Saturday, February 27, 2010

My first award!!!!!

Amanda over at Daydreams and Wanderings has made my week by graciously giving me a splash award!   I haven't been blogging for very long, so this is so nice --- thank you!!!     And -- this picture is so pretty -- how did you know I like mermaids?!   

This award is given to the blog that is alluring, amusing, bewitching, impressive and inspiring.

The Rules:
1. Put the logo on your blog/post.
2. Nominate up to 9 blogs which allure, amuse, bewitch, impress or inspire you.
3. Be sure to link to your nominees within your post.
4. Let them know that they have been splashed by commenting on their blog.
5. Remember to link to the person from whom you received your Splash award.
6. Have F~U~N.

If you'd like to see the other blogs she gave the award to, please click on her link above.  And here are my blogs that I'd like to nominate:

The Book Smugglers
Wicked Little Pixie
The Ninja Librarian
Tattooed Books

And, a big thank-you again to Amanda!   :)     I've been keeping an eye on her blog for a bit (and just remembered to follow it) - check it out!  

The Moon Ribbon by Jane Yolen --- and how I met her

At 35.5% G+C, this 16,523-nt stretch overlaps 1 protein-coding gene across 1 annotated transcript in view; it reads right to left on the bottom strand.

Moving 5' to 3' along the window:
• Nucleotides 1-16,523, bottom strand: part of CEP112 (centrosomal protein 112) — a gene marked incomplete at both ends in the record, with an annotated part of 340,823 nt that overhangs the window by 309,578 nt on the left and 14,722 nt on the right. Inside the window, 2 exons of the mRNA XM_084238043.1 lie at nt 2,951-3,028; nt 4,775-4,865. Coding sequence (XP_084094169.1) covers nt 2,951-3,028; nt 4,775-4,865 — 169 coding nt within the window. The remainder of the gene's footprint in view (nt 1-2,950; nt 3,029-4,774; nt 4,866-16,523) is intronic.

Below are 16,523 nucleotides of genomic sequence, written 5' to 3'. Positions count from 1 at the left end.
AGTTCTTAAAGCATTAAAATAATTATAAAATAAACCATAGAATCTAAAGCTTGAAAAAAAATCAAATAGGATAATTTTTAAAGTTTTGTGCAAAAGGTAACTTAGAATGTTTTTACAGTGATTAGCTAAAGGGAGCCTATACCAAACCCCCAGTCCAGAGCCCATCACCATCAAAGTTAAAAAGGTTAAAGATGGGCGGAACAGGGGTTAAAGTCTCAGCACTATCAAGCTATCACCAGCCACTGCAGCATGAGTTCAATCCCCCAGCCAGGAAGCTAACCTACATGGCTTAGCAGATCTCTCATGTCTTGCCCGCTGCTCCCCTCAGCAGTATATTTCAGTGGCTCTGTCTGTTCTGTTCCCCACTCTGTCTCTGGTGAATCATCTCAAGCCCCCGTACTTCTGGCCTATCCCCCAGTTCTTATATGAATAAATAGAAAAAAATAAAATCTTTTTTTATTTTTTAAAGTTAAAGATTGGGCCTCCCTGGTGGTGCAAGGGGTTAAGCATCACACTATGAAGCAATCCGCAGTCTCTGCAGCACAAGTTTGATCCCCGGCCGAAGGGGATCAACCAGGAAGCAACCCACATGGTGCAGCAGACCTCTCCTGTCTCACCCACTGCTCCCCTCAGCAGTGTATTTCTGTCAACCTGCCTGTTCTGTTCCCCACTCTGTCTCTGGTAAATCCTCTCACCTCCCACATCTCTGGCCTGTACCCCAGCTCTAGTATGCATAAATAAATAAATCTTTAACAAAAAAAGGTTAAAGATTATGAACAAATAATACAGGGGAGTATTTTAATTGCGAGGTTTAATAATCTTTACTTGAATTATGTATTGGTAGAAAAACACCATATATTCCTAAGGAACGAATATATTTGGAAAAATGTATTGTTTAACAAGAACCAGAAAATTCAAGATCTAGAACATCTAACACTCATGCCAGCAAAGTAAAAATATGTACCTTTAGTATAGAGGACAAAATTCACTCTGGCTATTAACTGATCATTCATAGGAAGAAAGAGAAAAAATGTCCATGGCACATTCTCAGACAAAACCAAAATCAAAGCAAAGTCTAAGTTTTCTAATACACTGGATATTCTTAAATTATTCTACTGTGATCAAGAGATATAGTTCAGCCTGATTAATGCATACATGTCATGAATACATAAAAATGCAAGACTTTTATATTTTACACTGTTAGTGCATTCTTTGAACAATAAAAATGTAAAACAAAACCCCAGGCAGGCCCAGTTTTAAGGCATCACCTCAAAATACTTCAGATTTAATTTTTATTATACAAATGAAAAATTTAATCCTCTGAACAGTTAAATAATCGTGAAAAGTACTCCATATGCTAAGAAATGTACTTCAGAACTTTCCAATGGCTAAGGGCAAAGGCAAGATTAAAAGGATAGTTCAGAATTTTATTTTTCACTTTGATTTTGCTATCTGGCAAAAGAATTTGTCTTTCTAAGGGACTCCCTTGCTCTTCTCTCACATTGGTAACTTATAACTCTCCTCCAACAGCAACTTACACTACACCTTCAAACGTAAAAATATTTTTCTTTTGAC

I just posted about my new favorite book, Except the Queen, by Jane Yolen and Midori Snyder.   And I mentioned The Moon Ribbon, which was the first book by Jane Yolen that I ever read.  My mom gave me the book when I was a kid, and I read it over and over again, eventually going on to read other books by Jane Yolen, including The Girl Who Cried Flowers (another book of stories).    I have been careful with my copy of Moon Ribbon, keeping it with me all these years .....   and then, a few years ago, when I was in library school, ALA's (The American Library Association) convention came to Chicago --- and I noticed that among the authors listed to attend, Jane Yolen's name was on the list.   I had already planned to buy myself a one-day pass (after all, ALA doesn't come to Chicago every year, and I was in library school, after all), but the fact that Jane Yolen, the author of one of my most treasured books was supposed to be there, meant that I HAD to go.